Many collectors in Europe and the United States consider her the queen of bags. In search of her, they travel city and country, sometimes even far beyond borders; some are dazzled by her brilliance and others are captivated by her intricate handiwork and some are willing to pay a lot of money for her. These enthusiasts and collectors have one thing in common: they have fallen for the radiant splendor, the colorful motifs and the immortal beauty of the beaded bag.Beaded handbags have been popular for quite some time.
In the 1800s women used to knit beaded bags both at home and professionally. It would take the knitter up to two weeks to finish a bag with up to 40,000 beads. The bags were decorated with flowers, temples, harps, weeping willows or hunting scenes.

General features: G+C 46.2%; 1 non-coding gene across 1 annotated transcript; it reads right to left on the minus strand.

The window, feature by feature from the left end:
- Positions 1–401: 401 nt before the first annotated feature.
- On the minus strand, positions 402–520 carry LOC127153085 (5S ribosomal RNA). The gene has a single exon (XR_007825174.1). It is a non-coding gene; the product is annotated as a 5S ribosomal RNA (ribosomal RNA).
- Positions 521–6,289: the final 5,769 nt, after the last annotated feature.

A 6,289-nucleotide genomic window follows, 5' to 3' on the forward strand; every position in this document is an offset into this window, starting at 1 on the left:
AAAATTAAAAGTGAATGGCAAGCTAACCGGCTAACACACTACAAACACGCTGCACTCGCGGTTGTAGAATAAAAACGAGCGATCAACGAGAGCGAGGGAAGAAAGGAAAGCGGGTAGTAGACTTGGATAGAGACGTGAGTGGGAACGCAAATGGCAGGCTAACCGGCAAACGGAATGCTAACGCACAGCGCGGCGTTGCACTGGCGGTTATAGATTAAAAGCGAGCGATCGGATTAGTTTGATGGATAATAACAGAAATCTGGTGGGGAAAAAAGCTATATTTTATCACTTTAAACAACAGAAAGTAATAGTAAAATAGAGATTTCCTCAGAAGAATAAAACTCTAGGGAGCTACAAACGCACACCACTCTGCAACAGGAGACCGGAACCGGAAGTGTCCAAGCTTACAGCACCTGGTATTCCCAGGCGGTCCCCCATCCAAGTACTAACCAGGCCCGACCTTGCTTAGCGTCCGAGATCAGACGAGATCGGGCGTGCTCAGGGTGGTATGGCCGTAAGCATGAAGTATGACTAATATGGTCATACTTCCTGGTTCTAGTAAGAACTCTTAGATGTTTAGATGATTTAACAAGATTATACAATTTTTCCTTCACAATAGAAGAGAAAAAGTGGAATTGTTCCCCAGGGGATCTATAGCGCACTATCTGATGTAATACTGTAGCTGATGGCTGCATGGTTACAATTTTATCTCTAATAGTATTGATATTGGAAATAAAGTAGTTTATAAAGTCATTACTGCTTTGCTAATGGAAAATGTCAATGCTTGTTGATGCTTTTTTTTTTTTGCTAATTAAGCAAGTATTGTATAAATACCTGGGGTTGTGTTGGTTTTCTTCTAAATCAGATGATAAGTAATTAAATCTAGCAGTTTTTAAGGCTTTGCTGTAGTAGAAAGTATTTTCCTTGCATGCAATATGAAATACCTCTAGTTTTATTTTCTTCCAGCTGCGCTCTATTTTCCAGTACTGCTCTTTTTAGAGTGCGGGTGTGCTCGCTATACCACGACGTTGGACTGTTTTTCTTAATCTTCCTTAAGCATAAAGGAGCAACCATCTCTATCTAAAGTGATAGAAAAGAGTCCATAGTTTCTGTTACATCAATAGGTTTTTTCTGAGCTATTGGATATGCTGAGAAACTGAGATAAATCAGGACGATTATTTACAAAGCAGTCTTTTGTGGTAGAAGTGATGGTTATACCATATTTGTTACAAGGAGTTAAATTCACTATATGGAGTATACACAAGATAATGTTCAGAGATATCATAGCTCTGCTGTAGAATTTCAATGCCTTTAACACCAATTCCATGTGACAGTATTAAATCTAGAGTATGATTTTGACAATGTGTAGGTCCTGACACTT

In the early 20th century beaded day bags were designed with drawstrings. Alternatively, they had fancy handles made of metal, tortoiseshell, ivory or synthetics. Bags with scenic landscapes, castles and ruins from Europe or historic scenes became particularly popular. Additionally, some purses had cubist or Art Deco designs.
In the 1920s cut steel or aluminum beads were also used to produce beaded bags. Originally, the cut steel beads were gold-, silver-, or bronze-colored, though they later came in other colors as well. After the 1930s, beaded bags lost their prominence and beads were then mainly used for evening bags. Boxy purses with multicolored, sparkling caviar beads were all the rage and especially popular with Americans in the 1940’s.